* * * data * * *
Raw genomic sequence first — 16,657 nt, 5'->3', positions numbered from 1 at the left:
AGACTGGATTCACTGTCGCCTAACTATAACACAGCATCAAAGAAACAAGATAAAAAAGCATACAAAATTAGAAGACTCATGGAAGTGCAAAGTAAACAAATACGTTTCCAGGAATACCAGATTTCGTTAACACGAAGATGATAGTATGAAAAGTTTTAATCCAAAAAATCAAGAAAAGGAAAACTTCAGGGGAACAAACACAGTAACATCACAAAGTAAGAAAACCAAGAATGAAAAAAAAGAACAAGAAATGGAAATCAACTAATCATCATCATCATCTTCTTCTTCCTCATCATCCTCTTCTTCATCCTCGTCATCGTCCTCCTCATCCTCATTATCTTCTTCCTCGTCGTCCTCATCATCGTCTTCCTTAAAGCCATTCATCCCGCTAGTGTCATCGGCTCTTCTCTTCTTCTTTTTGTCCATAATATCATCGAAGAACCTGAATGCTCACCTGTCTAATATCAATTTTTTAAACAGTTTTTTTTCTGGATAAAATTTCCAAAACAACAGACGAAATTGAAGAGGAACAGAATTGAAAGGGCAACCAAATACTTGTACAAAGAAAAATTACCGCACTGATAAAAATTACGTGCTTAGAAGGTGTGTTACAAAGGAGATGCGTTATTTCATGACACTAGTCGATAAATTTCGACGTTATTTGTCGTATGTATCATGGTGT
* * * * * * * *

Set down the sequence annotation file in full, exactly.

Raw genomic sequence first — 16,657 nt, 5'->3', positions numbered from 1 at the left:
AGACTGGATTCACTGTCGCCTAACTATAACACAGCATCAAAGAAACAAGATAAAAAAGCATACAAAATTAGAAGACTCATGGAAGTGCAAAGTAAACAAATACGTTTCCAGGAATACCAGATTTCGTTAACACGAAGATGATAGTATGAAAAGTTTTAATCCAAAAAATCAAGAAAAGGAAAACTTCAGGGGAACAAACACAGTAACATCACAAAGTAAGAAAACCAAGAATGAAAAAAAAGAACAAGAAATGGAAATCAACTAATCATCATCATCATCTTCTTCTTCCTCATCATCCTCTTCTTCATCCTCGTCATCGTCCTCCTCATCCTCATTATCTTCTTCCTCGTCGTCCTCATCATCGTCTTCCTTAAAGCCATTCATCCCGCTAGTGTCATCGGCTCTTCTCTTCTTCTTTTTGTCCATAATATCATCGAAGAACCTGAATGCTCACCTGTCTAATATCAATTTTTTAAACAGTTTTTTTTCTGGATAAAATTTCCAAAACAACAGACGAAATTGAAGAGGAACAGAATTGAAAGGGCAACCAAATACTTGTACAAAGAAAAATTACCGCACTGATAAAAATTACGTGCTTAGAAGGTGTGTTACAAAGGAGATGCGTTATTTCATGACACTAGTCGATAAATTTCGACGTTATTTGTCGTATGTATCATGGTGT